Inkjet Printers Grow Nerve Stem Cells

Inkjet printers and lasers are parts of a new way to produce cells important to research on nerve regeneration. Researchers at Iowa State University have developed a nanotechnology that uses inkjet printers to print multi-layer graphene circuits….It turns out mesenchymal stem cells adhere and grow well on the treated circuit’s raised, rough, and 3D nanostructures. Add small doses of electricity—100 millivolts for 10 minutes per day over 15 days—and the stem cells become Schwann-like cells, [which secrete substances that promote the health of nerve cells].

nerve cells

This technology could lead to a better way to differentiate stem cells,” says Metin Uz, a postdoctoral research associate in chemical and biological engineering. The researchers report the results could lead to changes in how nerve injuries are treated inside the body. “These results help pave the way for in vivo peripheral nerve regeneration where the flexible graphene electrodes could conform to the injury site and provide intimate electrical stimulation for nerve cell regrowth,” the researchers write in a summary of their findings.

Source: https://www.geneticliteracyproject.org/

Flexible Skin Cloaks Objects, Avoids Radar

Iowa State University engineers have developed a new flexible, stretchable and  tunablemetaskin” that uses rows of small, liquid-metal devices to cloak an object from the sharp eyes of radar. The meta-skin takes its name from metamaterials, which are composites that have properties not found in nature and that can manipulate electromagnetic waves. By stretching and flexing the polymer meta-skin, it can be tuned to reduce the reflection of a wide range of radar frequencies.

The journal Scientific Reports recently reported the discovery online. Lead authors from Iowa State’s department of electrical and computer engineering are Liang Dong, associate professor; and Jiming Song, professor. Co-authors are Iowa State graduate students Siming Yang, Peng Liu and Qiugu Wang; and former Iowa State undergraduate Mingda Yang. The National Science Foundation and the China Scholarship Council have partially supported the project.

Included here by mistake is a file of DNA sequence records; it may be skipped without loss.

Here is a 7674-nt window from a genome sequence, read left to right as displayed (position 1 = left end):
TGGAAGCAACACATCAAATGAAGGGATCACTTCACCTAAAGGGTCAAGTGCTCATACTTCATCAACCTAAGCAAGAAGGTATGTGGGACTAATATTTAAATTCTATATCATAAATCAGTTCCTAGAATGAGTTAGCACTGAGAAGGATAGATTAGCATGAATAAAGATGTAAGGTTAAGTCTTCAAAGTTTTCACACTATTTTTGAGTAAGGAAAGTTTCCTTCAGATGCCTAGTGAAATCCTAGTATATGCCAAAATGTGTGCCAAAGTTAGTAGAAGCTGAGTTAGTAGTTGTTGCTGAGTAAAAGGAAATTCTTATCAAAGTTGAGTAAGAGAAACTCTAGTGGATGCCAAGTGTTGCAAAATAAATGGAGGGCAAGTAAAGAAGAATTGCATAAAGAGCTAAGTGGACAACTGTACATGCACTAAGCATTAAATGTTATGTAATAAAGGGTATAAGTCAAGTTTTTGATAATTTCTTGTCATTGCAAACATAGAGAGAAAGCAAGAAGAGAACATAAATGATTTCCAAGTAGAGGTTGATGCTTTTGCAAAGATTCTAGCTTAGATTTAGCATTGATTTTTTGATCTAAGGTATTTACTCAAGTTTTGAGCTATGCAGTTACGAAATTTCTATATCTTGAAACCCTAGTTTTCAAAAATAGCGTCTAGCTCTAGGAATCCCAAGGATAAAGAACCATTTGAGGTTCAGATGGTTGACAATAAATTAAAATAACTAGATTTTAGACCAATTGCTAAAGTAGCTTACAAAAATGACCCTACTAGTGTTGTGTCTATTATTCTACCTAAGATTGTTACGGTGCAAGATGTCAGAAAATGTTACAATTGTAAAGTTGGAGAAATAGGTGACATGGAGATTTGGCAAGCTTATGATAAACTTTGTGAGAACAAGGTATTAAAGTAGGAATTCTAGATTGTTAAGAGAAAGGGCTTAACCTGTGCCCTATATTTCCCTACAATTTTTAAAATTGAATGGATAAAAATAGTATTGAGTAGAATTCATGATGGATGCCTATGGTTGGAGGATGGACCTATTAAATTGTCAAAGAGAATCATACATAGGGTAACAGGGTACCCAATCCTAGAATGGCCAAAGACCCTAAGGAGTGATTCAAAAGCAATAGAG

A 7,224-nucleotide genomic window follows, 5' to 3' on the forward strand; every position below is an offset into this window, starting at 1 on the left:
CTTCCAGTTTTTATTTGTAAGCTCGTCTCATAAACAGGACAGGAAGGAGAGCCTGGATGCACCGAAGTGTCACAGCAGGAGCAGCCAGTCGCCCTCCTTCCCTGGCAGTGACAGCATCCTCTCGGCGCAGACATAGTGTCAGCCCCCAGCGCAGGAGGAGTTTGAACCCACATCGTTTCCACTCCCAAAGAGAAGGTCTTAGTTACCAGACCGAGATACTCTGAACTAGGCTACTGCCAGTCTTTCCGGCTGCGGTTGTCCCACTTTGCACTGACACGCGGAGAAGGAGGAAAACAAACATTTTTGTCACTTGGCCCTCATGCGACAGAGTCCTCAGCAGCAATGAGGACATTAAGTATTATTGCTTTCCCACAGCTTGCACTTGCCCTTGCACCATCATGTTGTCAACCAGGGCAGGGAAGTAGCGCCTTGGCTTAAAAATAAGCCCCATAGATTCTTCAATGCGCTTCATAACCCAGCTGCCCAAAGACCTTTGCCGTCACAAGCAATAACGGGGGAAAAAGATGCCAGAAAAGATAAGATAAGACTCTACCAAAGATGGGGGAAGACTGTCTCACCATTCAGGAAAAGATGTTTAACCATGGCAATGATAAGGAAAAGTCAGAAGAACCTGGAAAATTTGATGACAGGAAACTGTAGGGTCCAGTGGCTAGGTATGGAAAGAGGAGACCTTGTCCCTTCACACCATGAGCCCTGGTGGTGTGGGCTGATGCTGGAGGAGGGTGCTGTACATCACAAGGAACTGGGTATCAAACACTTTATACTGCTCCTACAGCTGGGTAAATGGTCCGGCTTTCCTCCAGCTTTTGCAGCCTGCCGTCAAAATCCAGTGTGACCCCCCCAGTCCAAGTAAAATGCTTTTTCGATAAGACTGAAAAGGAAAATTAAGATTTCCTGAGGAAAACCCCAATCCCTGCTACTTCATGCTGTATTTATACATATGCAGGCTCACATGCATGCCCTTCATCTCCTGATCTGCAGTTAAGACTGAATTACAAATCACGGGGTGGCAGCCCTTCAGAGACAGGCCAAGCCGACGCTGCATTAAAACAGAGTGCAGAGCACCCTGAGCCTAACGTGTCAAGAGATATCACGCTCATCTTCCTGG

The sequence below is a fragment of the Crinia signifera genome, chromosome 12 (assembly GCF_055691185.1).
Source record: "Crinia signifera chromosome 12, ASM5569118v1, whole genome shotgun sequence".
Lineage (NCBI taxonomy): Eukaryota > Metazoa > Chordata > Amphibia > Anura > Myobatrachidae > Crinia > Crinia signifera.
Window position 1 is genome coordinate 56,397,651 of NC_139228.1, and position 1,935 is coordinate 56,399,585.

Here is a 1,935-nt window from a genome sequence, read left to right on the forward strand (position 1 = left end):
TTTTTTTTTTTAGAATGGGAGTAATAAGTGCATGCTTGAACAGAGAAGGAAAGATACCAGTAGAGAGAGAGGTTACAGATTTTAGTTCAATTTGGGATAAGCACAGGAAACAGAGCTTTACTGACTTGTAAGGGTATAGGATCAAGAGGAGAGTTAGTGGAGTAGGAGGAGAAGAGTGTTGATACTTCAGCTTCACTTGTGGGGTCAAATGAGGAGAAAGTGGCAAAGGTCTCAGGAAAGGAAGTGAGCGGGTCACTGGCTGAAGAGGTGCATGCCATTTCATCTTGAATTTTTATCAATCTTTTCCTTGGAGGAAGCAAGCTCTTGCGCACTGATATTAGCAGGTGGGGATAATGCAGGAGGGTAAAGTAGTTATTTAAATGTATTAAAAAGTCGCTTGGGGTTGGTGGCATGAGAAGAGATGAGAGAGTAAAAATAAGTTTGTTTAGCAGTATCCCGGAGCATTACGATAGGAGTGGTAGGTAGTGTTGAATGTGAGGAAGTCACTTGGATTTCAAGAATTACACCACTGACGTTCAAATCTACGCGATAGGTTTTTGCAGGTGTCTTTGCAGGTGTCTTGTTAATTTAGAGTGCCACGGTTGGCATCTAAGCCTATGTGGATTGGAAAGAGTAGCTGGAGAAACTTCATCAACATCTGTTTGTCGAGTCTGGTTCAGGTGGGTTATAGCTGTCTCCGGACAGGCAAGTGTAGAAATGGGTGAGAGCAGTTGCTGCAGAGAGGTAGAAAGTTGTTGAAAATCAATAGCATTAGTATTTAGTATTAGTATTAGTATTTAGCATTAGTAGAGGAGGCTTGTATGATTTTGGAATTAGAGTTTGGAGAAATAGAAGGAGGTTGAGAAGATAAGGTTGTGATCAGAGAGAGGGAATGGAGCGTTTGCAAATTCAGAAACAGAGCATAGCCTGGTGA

flexible skin

It is believed that the present meta-skin technology will find many applications in electromagnetic frequency tuning, shielding and scattering suppression,” the engineers wrote in their paper.

Source: http://www.news.iastate.edu/

From Dragonflies To Nanostructured Flying Machines

Ever since the Wright brothers, engineers have been working to develop bigger and better flying machines that maximize lift while minimizing drag. There has always been a need to efficiently carry more people and more cargo. And so the science and engineering of getting large aircraft off the ground is very well understood.
But what about flight at a small scale? Say the scale of a dragonfly, a bird or a bat?
Hui Hu, an Iowa State University associate professor of aerospace engineering, said there hasn’t been a need to understand the airflow, the eddies and the spinning vortices created by flapping wings and so there haven’t been many engineering studies of small-scale flight. But that’s changing. The U.S. Air Force, for example, is interested in insect-sized nano-air vehicles or bird-sized micro-air vehicles. The vehicles could fly microphones, cameras, sensors, transmitters and even tiny weapons right through a terrorist’s doorway. See former post on http://www.nanocomputer.com/?p=242

So how do you design a little flier that’s fast and agile as a house fly? Hu says a good place to start is nature itself. These kinds of physics and aerodynamics lessons – and many more – need to be learned before engineers can design effective nano– and micro-scale vehicles.
Source: http://www.news.iastate.edu/

New Tool To Study Single Biological Molecules

By blending optical and atomic force microscope technologies, Iowa State University and Ames Laboratory researchers have found a way to complete 3-D measurements of single biological molecules with unprecedented accuracy and precision. Existing technologies allow researchers to measure single molecules on the x and y axes of a 2-D plane. The new technology allows researchers to make height measurements (the z axis) down to the nanometer – just a billionth of a meter – without custom optics or special surfaces for the samples. 

 Biological molecules, a.k.a. biomolecules, organic macromolecules, or macromolecules are : large molecules that are abundantly found in living organisms and are essential for life. There are four major types of biological molecules: Carbohydrates, Lipids (fats), Proteins, Nucleic Acids.

This is a completely new type of measurement that can be used to determine the z position of molecules,” said Sanjeevi Sivasankar, an Iowa State assistant professor of physics and astronomy and an associate of the U.S. Department of Energy’s Ames Laboratory.

Source: http://www.news.iastate.edu/news/2012/08/02/3dmicroscope